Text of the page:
The Moore Bros. are devotees of the pop genre, and I noted in my last review of them (here), that the more I listened, the more I was convinced they satirized the mode as much as they embraced it. Here, in their fifth full release, I'm not so sure of that after all. Either that or they decided to get more serious. The title cut is a strong indication of the latter proposition, mellow and gauzily dreamy, melancholy and sweetly reminiscent of younger more innocent days.
Then again, the bookending tracks are quirky and undecided, something the duo takes a pleasure in, though I fail to be convinced it's serving them well. There appear to be ties to the "weird folk" movement, which would explain a lot, but they don't attain to a, say, Davendra Banhart scale, too often choppy and disparate. This jars against the Simon & Garfunkel-ish vocal tone and delivery.
I'm imagining this sort of sound will go over with aficionados of such quizzical groups as Ween, Beck, and others,—n other words, people who like alt-everything, no matter what it is—though the Moores have a solider base. Like Tuffano & Giammerese, Voudoris & Kahne, and a number of 70s and 80s duos that failed to make their mark, I fear the Brothers will follow suit, though cuts like Pet Sidewinder tend to escape the obscurity path. If nothing else, though, I was greatly surprised, and happy, to find Bill Stout doing the CD's liner artwork, especially in his tongue-in-cheek tribute to the immortal Krazy Cat and Coconino County in a great inner sleeve cartoon. It has absolutely nothing to do with the music or the Moores, but who cares? Any Stout is good Stout!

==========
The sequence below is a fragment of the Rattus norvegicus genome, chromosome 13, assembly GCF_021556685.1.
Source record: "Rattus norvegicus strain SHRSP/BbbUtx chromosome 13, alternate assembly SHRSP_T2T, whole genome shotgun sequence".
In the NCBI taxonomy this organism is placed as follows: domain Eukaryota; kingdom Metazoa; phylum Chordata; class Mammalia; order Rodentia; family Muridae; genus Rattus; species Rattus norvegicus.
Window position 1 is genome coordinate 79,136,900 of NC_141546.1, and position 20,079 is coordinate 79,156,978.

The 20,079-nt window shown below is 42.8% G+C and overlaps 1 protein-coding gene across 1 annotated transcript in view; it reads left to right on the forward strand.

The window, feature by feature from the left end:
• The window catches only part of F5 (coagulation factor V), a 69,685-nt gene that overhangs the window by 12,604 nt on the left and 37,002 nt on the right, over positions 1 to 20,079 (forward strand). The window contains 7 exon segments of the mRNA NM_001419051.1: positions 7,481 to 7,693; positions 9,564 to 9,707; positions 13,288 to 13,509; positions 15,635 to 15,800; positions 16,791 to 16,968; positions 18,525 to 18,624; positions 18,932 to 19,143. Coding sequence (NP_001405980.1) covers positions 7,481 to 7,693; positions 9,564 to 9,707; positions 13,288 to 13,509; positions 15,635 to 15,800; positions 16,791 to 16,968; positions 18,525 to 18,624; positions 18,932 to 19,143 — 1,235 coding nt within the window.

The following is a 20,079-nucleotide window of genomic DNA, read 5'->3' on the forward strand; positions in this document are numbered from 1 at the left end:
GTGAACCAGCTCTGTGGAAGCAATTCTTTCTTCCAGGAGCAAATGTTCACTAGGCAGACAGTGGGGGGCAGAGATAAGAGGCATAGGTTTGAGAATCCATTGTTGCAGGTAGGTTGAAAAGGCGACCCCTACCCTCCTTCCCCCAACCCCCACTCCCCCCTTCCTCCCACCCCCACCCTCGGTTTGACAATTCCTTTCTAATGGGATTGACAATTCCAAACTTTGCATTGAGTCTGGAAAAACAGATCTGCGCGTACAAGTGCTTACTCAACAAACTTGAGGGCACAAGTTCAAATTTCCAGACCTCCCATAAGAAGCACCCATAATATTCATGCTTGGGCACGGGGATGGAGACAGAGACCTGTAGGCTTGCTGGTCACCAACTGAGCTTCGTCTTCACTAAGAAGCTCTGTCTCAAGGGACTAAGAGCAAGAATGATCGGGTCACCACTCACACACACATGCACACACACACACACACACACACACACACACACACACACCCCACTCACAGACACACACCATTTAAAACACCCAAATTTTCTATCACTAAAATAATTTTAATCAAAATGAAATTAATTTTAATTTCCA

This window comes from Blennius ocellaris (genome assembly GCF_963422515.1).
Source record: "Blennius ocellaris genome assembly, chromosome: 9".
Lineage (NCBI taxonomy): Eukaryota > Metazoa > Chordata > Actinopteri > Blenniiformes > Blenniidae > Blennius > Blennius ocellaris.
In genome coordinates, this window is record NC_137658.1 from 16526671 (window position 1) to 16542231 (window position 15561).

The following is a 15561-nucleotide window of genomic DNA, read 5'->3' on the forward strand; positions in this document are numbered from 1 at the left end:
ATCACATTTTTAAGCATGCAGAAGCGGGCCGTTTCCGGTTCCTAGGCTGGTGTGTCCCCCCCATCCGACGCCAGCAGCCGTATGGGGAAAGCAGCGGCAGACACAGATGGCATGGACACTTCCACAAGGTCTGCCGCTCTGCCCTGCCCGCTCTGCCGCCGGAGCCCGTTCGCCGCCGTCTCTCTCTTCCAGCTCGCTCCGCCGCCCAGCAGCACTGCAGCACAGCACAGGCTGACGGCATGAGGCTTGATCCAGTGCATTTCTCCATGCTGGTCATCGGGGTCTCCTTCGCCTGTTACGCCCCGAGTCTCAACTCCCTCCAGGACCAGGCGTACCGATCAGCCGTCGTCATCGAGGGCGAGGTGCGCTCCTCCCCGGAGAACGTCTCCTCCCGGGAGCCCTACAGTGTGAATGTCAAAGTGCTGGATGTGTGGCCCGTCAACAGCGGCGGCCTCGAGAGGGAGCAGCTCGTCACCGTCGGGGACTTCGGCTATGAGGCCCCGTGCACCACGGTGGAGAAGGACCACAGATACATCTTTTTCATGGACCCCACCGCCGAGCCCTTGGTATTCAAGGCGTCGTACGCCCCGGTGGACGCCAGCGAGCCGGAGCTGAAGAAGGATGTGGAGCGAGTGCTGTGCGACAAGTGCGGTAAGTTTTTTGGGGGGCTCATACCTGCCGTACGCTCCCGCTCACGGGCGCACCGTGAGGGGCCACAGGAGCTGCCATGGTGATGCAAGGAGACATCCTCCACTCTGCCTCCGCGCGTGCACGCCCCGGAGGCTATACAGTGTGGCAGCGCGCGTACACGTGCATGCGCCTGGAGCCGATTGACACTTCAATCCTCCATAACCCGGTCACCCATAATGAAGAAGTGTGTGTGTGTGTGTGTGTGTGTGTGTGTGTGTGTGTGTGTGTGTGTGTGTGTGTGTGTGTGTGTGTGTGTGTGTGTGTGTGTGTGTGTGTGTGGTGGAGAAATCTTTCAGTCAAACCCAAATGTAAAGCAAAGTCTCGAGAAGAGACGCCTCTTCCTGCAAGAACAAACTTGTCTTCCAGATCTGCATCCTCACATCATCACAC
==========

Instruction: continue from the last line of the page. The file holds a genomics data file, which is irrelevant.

Edited by: David N. Pyles
Copyright 2009, Peterborough Folk Music Society.
This review may be reprinted with prior permission and attribution.
Website design by David N. Pyles